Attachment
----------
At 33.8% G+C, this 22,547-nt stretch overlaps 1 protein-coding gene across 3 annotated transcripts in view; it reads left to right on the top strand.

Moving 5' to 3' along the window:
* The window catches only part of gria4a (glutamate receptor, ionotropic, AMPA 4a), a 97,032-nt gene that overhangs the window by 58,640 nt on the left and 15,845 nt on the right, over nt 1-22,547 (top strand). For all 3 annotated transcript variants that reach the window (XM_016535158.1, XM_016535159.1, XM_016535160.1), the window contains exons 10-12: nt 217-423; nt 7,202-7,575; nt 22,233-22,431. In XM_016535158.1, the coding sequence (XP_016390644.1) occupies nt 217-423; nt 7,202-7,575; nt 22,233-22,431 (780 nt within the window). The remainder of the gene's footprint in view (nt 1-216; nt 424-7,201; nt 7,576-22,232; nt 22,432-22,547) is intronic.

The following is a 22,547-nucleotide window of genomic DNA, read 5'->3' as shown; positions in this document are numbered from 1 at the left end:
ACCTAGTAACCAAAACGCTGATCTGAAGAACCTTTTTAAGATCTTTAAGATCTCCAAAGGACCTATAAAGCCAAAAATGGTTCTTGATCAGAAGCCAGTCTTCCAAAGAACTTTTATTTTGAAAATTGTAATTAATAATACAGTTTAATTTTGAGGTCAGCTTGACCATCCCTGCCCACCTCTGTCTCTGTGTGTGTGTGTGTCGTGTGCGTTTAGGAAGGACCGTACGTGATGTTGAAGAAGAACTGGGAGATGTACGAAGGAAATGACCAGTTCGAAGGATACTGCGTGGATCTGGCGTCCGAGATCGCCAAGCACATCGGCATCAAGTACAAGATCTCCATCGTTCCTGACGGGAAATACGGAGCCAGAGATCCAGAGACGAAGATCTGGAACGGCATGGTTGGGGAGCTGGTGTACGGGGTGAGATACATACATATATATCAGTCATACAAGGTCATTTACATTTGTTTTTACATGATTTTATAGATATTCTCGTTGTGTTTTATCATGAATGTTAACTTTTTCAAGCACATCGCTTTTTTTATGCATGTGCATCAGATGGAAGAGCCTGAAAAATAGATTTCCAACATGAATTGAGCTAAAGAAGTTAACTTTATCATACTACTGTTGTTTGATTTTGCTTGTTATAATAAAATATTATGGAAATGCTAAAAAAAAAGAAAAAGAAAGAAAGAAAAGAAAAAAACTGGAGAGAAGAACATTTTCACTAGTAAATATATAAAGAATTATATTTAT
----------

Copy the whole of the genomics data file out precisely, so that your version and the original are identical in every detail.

At 33.8% G+C, this 22,547-nt stretch overlaps 1 protein-coding gene across 3 annotated transcripts in view; it reads left to right on the top strand.

Moving 5' to 3' along the window:
* The window catches only part of gria4a (glutamate receptor, ionotropic, AMPA 4a), a 97,032-nt gene that overhangs the window by 58,640 nt on the left and 15,845 nt on the right, over nt 1-22,547 (top strand). For all 3 annotated transcript variants that reach the window (XM_016535158.1, XM_016535159.1, XM_016535160.1), the window contains exons 10-12: nt 217-423; nt 7,202-7,575; nt 22,233-22,431. In XM_016535158.1, the coding sequence (XP_016390644.1) occupies nt 217-423; nt 7,202-7,575; nt 22,233-22,431 (780 nt within the window). The remainder of the gene's footprint in view (nt 1-216; nt 424-7,201; nt 7,576-22,232; nt 22,432-22,547) is intronic.

The following is a 22,547-nucleotide window of genomic DNA, read 5'->3' as shown; positions in this document are numbered from 1 at the left end:
ACCTAGTAACCAAAACGCTGATCTGAAGAACCTTTTTAAGATCTTTAAGATCTCCAAAGGACCTATAAAGCCAAAAATGGTTCTTGATCAGAAGCCAGTCTTCCAAAGAACTTTTATTTTGAAAATTGTAATTAATAATACAGTTTAATTTTGAGGTCAGCTTGACCATCCCTGCCCACCTCTGTCTCTGTGTGTGTGTGTGTCGTGTGCGTTTAGGAAGGACCGTACGTGATGTTGAAGAAGAACTGGGAGATGTACGAAGGAAATGACCAGTTCGAAGGATACTGCGTGGATCTGGCGTCCGAGATCGCCAAGCACATCGGCATCAAGTACAAGATCTCCATCGTTCCTGACGGGAAATACGGAGCCAGAGATCCAGAGACGAAGATCTGGAACGGCATGGTTGGGGAGCTGGTGTACGGGGTGAGATACATACATATATATCAGTCATACAAGGTCATTTACATTTGTTTTTACATGATTTTATAGATATTCTCGTTGTGTTTTATCATGAATGTTAACTTTTTCAAGCACATCGCTTTTTTTATGCATGTGCATCAGATGGAAGAGCCTGAAAAATAGATTTCCAACATGAATTGAGCTAAAGAAGTTAACTTTATCATACTACTGTTGTTTGATTTTGCTTGTTATAATAAAATATTATGGAAATGCTAAAAAAAAAGAAAAAGAAAGAAAGAAAAGAAAAAAACTGGAGAGAAGAACATTTTCACTAGTAAATATATAAAGAATTATATTTAT